The development has impeccable green credentials.
Central Saint Giles is an exemplar of mixed-use sustainable office-led development it is designed by world renowned architect Renzo Piano. The striking landmark building is clad with ceramic tiles in bold shades of yellow, orange, green and red. Central Saint Giles is Piano’s first completed building in the UK.
The scheme consists of around 400,000 ft² of office space, 56 private apartments 53 affordable homes and up to 10 new restaurants, most situated around a newly created piazza. The development has impeccable green credentials having achieved a BREEAM “Excellent” rating for its offices. This is an impressive achievement as the office element boasts some of the largest floorplates (43,000 ft²) in London’s West End.
The two pieces of modern sculpture were created by former Goldsmiths College students American Steven Gontarski and British born, 2006 Turner Prize-nominee Rebecca Warren.
The Gontarski piece is a persimmon-coloured abstract sculpture made of painted and lacquered glass-fibre-reinforced plastic that rises from the ground to a height of five meters. The form conjures comparisons to clouds, organs, smoke rings. It allows for constant transformation as people walk past and around it, appearing from some angles solid and monolithic and from others floating and ethereal. Sunlight will create striking shadow patterns that will change throughout the day. Gontarski said his intention was to “create a heart in the midst of an urban development.”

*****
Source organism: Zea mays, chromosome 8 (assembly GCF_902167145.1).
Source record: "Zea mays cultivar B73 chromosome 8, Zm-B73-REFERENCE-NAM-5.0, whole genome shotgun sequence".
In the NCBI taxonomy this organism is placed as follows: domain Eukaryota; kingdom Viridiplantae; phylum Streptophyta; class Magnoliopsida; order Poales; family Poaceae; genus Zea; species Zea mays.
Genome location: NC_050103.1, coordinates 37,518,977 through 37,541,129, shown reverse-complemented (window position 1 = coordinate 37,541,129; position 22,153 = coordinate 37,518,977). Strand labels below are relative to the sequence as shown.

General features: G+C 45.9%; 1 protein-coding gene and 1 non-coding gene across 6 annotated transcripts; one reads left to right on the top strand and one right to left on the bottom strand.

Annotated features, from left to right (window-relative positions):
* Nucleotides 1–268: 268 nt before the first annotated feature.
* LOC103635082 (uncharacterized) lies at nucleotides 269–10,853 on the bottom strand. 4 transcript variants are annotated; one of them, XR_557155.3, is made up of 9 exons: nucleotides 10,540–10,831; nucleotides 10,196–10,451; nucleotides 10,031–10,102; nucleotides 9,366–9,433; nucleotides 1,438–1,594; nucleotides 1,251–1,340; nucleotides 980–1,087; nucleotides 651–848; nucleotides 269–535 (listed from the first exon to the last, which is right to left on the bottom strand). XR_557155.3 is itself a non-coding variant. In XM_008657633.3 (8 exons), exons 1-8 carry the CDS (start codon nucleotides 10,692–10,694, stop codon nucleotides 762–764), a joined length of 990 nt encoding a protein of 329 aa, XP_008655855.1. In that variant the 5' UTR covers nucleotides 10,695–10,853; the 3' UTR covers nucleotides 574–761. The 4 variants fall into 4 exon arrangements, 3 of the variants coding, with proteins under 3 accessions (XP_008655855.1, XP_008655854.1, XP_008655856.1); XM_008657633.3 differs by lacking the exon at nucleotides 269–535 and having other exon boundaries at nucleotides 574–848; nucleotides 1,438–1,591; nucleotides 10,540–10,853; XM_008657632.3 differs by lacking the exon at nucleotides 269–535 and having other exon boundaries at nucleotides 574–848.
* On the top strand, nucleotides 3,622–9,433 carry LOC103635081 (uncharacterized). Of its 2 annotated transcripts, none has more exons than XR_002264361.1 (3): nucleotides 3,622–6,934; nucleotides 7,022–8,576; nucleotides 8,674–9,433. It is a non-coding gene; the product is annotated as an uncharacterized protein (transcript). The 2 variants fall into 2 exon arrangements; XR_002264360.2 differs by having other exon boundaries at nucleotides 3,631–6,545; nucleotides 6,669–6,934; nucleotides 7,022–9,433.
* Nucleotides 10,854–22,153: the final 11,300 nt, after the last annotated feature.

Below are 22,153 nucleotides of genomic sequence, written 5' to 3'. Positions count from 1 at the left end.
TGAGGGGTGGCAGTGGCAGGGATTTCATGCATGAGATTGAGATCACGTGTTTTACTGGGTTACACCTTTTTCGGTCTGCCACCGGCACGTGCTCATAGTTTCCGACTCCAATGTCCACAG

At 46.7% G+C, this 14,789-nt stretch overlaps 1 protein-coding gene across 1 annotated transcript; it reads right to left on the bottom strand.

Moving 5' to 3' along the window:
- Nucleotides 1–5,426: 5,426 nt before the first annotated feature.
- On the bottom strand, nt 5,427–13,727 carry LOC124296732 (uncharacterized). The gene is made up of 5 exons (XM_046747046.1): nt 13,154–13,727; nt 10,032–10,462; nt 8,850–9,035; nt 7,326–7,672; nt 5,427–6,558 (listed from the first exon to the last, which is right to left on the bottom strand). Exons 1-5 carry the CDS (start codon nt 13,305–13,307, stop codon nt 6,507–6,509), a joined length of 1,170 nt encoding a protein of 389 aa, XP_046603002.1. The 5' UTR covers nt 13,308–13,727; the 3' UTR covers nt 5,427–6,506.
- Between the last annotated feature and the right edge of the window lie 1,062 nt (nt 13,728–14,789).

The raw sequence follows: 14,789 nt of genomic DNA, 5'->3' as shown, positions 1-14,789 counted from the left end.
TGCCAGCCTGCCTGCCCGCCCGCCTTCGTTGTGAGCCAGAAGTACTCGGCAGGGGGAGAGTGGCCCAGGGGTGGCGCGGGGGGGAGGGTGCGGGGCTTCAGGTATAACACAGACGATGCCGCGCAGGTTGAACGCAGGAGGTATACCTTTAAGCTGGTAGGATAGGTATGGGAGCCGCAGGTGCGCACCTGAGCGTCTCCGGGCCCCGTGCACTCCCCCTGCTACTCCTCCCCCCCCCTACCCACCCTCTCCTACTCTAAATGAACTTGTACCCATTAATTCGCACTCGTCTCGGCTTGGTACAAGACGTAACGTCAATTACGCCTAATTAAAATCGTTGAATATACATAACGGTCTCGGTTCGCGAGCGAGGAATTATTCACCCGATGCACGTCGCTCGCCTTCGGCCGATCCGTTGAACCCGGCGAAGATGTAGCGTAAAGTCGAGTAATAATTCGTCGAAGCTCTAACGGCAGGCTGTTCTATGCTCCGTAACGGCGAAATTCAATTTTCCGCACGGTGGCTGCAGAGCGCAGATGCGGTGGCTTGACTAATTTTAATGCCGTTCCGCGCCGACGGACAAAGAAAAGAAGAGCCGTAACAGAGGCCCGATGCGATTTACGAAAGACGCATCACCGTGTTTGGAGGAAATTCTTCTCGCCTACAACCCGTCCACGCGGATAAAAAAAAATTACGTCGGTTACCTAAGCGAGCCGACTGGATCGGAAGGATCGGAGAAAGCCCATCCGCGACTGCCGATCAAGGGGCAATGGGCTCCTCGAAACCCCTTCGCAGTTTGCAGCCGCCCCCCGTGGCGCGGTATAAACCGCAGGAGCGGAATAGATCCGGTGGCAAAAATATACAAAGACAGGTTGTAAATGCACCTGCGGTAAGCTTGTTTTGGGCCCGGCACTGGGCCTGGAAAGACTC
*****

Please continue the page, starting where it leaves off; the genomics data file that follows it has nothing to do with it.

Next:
Rebecca Warren has crafted a three-metres bronze figure. A work that speaks of the always shifting present, a non-gender-specific figure whose form emphasises movement in a way that reflects the constant motion of passing through a busy urban space. Describing the Central Saint Giles commission Warren said: “It is rare and special to have the possibility of creating a gestural public sculpture that seeks to question the very nature of public sculpture while being one itself.”
Simon Wilkes, Legal & General development director said: “The provision of these important new works of modern art, Renzo Piano’s striking architecture and the creation of a new dining destination centred around a new piazza are all part of our efforts to bring heart and to soul to and re-invigorate an under-appreciated area of central London.”
Source: Brown Lloyd James Financial